Prolotherapy injections are for anyone who suffers from chronic joint pain or degenerative joint disease.
If you are not aware of this effective regenerative medicine, then it’s time you learn about prolotherapy injections. Prolotherapy is an orthopedic procedure wherein a “natural irritant” is injected into the soft tissue of an injured joint. This stimulates the body’s healing response so it can repair and strengthen the damaged joints and tissue.
What Is It And How Does Prolotherapy Work?
When the patient is injected, the body is “tricked” into repair mode. The mild inflammatory response caused by the injection stimulates the new growth of ligament, which “tightens” the weakened structure.
Prolotherapy has the “unique ability” to address the cause of instability, repair the damaged sites and produce new collagen tissue. This, in turn, leads to the “permanent stabilization” of the affected joints.
A common formula for the injection is dextrose, saline, and lidocaine. This is called dextrose prolotherapy. Another type of injection is Platelet Rich Plasma (PRP) therapy.
In this procedure, patients are injected with a PRP solution generated from the patient’s own blood. PRP is a purified and concentrated solution of platelets that can “supercharge the healing process” of soft tissue injuries.
Prolotherapy injections are not a one-off procedure. Intervals can vary depending on the area being treated and its severity.
According to The American Osteopathic Association of Prolotherapy Rejuvenating Medicine (AOAPRM), the term ‘prolotherapy’ came from the term ‘sclerotherapy’. This was discovered in the 1930s. The latter term was used for both vein and joint injections. Today, sclerotherapy is used to refer to treatment that addresses “vascular abnormalities” like hemorrhoids and varicose veins.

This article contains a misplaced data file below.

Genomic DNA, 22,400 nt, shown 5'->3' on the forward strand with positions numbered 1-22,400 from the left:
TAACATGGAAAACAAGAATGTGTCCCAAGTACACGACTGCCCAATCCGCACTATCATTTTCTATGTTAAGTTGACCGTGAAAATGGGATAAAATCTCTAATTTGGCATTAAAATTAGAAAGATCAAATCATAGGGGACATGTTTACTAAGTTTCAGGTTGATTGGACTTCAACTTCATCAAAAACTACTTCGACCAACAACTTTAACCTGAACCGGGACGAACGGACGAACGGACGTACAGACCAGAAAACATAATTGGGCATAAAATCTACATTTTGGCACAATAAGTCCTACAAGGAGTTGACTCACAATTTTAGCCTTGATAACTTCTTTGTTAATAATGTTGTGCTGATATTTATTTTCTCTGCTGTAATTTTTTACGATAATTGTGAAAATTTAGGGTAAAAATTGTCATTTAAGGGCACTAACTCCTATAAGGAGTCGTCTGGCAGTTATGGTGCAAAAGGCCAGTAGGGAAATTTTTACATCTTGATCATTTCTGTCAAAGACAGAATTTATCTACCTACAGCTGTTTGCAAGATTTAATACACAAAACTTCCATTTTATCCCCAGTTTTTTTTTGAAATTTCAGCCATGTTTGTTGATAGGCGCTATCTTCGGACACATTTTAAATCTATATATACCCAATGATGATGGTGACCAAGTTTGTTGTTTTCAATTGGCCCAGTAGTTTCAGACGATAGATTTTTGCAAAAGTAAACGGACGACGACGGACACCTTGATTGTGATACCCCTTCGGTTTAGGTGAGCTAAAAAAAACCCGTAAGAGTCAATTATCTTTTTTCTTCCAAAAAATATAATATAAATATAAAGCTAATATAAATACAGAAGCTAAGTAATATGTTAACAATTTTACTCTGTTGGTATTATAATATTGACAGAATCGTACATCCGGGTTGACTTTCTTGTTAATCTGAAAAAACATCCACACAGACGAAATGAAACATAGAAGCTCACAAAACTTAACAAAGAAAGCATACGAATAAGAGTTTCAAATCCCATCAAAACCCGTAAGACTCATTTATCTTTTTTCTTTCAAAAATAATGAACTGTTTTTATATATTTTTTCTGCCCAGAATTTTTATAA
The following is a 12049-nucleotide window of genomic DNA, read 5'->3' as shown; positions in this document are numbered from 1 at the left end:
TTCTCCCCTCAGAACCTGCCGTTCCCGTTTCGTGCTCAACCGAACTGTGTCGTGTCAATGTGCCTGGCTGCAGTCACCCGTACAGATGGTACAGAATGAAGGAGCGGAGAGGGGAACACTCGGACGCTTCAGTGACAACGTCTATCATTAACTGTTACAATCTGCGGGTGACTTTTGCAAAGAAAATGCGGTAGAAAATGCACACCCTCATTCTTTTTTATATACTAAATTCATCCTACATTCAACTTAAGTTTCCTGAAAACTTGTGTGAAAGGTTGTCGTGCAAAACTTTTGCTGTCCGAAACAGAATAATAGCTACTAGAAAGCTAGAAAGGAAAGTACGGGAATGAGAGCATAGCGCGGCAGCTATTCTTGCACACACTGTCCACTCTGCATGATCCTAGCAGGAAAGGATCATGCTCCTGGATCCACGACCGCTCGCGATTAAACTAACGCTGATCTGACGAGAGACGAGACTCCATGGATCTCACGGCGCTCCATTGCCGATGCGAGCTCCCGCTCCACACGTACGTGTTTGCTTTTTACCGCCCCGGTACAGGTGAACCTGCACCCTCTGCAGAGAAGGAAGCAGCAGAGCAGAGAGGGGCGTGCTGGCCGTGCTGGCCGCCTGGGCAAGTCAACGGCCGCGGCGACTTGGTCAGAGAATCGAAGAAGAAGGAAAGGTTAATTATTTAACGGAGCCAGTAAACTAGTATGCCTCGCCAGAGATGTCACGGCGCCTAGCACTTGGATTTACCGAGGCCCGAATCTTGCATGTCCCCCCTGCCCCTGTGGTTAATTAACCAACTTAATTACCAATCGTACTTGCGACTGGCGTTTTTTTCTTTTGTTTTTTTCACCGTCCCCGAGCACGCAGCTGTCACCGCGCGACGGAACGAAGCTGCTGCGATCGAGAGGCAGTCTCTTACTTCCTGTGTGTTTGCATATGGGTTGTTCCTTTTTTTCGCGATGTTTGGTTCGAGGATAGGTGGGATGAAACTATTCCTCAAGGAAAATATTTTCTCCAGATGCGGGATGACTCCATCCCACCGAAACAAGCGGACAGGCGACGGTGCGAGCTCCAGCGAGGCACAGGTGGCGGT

What Is Prolotherapy Used For And Who Can Benefit From This Treatment?
Problem areas that can be treated with prolotherapy include:
- Low or mid-back pain including degenerative disc disease;
- Hip pain including arthritis;
- Neck pain including whiplash and migraine;
- Knee pain and knee tears;
- Wrist or hand pain including carpal tunnel;
- Shoulder pain including rotator cuff and glenoid labrum tears;
- Elbow pain,
- Foot and ankle pain including sprains;
- Temporal mandibular joint syndrome (TMJ); and
- Other musculoskeletal pain or sports-related injuries.
Is Prolotherapy Effective?
The success of this procedure will depend on certain factors. This includes the patient’s overall health including the ability to heal and nutritional deficiencies that can affect the healing process.
In one randomized controlled trial, doctors gave a group of knee osteoarthritis patients a prolotherapy injection in the knee joint and in up to 15 surrounding tender areas with pain and swelling. This was done thrice, four weeks apart.
A WOMAC score was used to compare levels of pain, stiffness, and physical function before and after treatment. The results showed that those who received the treatment improved 24% compared to the salt-water group (11%) and the exercise group (12%).
In another trial, albeit with a smaller sample size, patients with thumb or finger osteoarthritis who received dextrose prolotherapy injection noted that they experienced “less pain” when moving their fingers compared to those who only received lidocaine.
Source of Health offers prolotherapy in Scottsdale. We offer a complimentary consultation to determine if you can be a candidate for this type of treatment. Contact us now to learn more and find out how prolotherapy and regenerative medicine can help you.